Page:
Why is ‘The Shack’ still selling?

The Shack is William P. Young’s first novel – a book of theodicy wrapped in a hunt for a serial killer, and subject to much overly florid prose about the Trinity. It is, in many ways, a reflection of the “desperate grasping after grace and wholeness” which Young describes as his own life. In other ways, it refuses clear categorization; it is not straightforward autobiography, and is very much its own animal.

The book continues to dominate. It now stands at #15 on the Paperback Trade Fiction list, having already enjoyed 105 weeks at some point or other within the Times‘ listing system.

Mother Jones‘ Kevin Drum (who in April rightly termed the book “Oprah-esque“) noted on Thursday that

This is, needless to say, not exactly a cutting-edge contribution to the theodicy literature. In the end, God doesn’t really have any answers at all for [why terrible things are allowed to happen], at least not in the usual sense of “answer.” However, it does turn out that God and Jesus are really extremely charismatic folks, and that’s enough.

Drum was keying off Nathan Heller’s meditation on the book, also published Thursday, at Slate. Heller:

The Shack‘s success is puzzling in part because it is a book of puzzling intent. The novel’s subject is faith in God, but it is written as if to a reader who has little interest in religion. And although it is a Christian book, its author does not seem to follow any church.


Theologically speaking, there is something for everybody in The Shack, but mostly in the sense that there is something for everybody in a meatloaf. The book takes what it can from several systems of belief and bakes them together into a doctrinally unidentifiable mush. The novel is down on organized religion as a rule. Young is at times a biblical literalis–Adam and Eve really ate the fruit—and at other times a sort of teddy-bear deist, the best bud of a cool creator-dude who lets stuff happen as it will. Like many before him, he has difficulty reconciling the vengeful God of the Old Testament to the A.D. Lord who “cannot act apart from love.” He solves the flavor clash by tossing every spice at hand into the mix. The Lord inveighs at one point against “the will to power and independence,” which he further describes as “the human paradigm” and, shortly thereafter, as “the matrix; a diabolical scheme in which you are hopelessly trapped even while completely unaware of its existence.” If God rings you in a phone booth, say your prayers and bring a pair of shades.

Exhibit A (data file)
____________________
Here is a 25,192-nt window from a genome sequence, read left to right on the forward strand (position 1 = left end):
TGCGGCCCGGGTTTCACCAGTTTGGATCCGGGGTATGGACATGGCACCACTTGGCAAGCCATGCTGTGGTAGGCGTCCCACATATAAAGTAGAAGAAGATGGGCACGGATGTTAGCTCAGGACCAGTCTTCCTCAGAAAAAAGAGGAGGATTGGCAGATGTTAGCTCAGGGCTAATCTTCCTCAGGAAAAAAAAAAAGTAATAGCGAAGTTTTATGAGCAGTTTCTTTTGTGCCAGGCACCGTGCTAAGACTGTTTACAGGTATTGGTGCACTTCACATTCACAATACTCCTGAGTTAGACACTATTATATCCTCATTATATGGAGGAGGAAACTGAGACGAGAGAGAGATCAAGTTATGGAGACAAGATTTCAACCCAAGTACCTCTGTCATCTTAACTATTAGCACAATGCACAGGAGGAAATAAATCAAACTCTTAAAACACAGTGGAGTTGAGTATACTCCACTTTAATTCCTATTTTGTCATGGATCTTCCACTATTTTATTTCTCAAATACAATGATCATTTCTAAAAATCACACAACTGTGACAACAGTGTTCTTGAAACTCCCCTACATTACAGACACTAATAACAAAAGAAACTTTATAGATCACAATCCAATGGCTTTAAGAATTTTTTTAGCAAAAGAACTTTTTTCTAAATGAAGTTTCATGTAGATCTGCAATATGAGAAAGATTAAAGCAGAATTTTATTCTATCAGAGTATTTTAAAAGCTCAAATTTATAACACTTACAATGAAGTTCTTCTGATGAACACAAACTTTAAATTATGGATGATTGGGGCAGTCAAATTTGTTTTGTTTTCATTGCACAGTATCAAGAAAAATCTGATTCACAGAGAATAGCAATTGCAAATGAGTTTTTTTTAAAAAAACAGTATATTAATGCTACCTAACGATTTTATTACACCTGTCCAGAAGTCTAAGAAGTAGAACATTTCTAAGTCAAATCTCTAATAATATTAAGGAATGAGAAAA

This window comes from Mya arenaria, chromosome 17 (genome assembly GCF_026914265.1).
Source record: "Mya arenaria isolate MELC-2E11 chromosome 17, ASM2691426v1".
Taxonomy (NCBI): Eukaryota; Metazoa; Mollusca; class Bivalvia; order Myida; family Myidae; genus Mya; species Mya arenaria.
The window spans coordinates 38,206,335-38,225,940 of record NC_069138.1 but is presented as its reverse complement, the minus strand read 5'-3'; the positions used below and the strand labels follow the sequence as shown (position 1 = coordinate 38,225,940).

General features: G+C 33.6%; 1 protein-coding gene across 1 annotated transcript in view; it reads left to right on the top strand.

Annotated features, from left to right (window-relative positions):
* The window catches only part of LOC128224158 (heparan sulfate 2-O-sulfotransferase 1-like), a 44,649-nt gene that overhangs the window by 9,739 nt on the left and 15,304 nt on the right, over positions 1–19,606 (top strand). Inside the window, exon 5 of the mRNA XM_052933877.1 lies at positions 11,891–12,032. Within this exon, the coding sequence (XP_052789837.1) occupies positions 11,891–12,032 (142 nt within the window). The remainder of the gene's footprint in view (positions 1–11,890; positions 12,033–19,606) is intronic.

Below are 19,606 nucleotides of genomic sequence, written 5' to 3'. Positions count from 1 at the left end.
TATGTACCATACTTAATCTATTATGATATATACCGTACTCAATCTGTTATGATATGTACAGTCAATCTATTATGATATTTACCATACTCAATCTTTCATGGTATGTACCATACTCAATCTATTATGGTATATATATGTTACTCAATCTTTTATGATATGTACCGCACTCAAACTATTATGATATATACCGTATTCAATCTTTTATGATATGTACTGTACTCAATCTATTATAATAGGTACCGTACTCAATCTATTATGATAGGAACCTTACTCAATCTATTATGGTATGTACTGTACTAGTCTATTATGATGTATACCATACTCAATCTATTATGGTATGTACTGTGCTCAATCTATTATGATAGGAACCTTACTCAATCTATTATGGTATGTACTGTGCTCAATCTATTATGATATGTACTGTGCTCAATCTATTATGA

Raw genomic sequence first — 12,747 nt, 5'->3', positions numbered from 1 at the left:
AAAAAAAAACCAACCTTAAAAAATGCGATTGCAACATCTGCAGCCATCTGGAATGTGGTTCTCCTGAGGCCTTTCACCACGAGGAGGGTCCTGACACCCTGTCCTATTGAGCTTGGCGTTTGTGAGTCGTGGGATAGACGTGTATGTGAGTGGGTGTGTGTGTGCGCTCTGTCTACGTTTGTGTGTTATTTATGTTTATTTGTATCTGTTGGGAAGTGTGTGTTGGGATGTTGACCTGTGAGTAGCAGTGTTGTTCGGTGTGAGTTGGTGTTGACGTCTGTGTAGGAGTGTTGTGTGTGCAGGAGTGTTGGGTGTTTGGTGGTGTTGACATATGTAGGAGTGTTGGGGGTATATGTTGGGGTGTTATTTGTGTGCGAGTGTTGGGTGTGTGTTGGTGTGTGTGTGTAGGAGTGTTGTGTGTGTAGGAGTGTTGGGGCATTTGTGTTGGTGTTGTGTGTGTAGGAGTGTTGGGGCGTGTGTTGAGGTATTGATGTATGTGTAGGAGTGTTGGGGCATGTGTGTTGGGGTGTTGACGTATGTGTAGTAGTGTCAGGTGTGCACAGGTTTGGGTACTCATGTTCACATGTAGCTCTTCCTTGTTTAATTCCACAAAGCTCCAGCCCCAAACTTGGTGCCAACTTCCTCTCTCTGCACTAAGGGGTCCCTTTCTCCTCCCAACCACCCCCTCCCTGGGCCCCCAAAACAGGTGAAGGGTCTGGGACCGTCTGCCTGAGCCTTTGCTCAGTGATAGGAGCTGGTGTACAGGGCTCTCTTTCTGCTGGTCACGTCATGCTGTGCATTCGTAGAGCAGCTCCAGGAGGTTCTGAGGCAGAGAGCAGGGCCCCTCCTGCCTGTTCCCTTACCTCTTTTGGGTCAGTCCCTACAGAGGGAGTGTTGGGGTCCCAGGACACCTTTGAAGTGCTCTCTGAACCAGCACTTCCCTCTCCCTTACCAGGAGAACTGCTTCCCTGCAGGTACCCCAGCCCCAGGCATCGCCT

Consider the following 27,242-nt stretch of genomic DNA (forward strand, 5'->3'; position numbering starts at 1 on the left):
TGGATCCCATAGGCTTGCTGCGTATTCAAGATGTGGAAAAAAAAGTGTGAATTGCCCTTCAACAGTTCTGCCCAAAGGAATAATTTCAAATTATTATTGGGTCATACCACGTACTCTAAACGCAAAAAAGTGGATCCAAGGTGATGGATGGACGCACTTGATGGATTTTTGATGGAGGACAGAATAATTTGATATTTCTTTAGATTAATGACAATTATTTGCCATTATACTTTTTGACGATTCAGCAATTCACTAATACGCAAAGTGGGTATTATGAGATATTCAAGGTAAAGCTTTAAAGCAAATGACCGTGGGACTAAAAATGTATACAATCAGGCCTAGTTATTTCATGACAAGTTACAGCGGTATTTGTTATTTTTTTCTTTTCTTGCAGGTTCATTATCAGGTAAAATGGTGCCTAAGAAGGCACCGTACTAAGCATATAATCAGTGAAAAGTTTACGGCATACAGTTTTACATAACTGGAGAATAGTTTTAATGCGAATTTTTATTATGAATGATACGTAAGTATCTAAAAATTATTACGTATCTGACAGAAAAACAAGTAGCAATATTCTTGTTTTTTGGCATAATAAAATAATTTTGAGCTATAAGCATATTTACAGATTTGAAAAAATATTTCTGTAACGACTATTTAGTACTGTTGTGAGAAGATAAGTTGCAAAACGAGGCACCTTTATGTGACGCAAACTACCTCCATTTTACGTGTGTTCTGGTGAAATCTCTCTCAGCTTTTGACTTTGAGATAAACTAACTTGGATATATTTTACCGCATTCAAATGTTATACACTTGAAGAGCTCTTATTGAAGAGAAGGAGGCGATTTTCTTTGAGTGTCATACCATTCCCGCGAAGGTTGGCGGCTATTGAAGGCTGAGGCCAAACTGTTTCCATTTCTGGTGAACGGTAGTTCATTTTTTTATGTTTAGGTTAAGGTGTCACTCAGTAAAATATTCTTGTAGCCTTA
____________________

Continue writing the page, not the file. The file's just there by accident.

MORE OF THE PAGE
This rough-hewn, handmade quality is probably what’s earned The Shack its fans. America often gets lampooned as a nation of Jesus freaks, but it’s even more a country caught up in the never-ending search for authenticity. Young’s too-weird-for-the-pulpit thoughts about how Adam’s rib and the female uterus form a “circle of relationship” have the appeal of knobby heirloom-produce in a world where much religion arrives vacuum-packed. His theories—how to believe in Adam while supporting particle-physics research; why the Lord is OK with your preference for lewd funk more than staid church music—accomplish what mainstream faiths tend to fail at: connecting recondite doctrine to the tastes, rhythms, and mores of modern life. The Shack’s wild success doesn’t reveal how Bible-thumpy this country is. It shows how alienated from religion we’ve become. And though the novel, as a novel, is a sinner’s distance from perfection, it’s an eloquent reminder that, for those who give some faith and effort to the writing craft, there is, even today, the chance to touch and heal enough strangers to work a little miracle.

Assuming continued word-of-mouth, if The Shack keeps moving people towards reading it (or at least buying it with every good intention), is it so wrong to further assume the person in the pew might actually benefit from a having a church-sanctioned conversation about it? [Warning: vanity link.]

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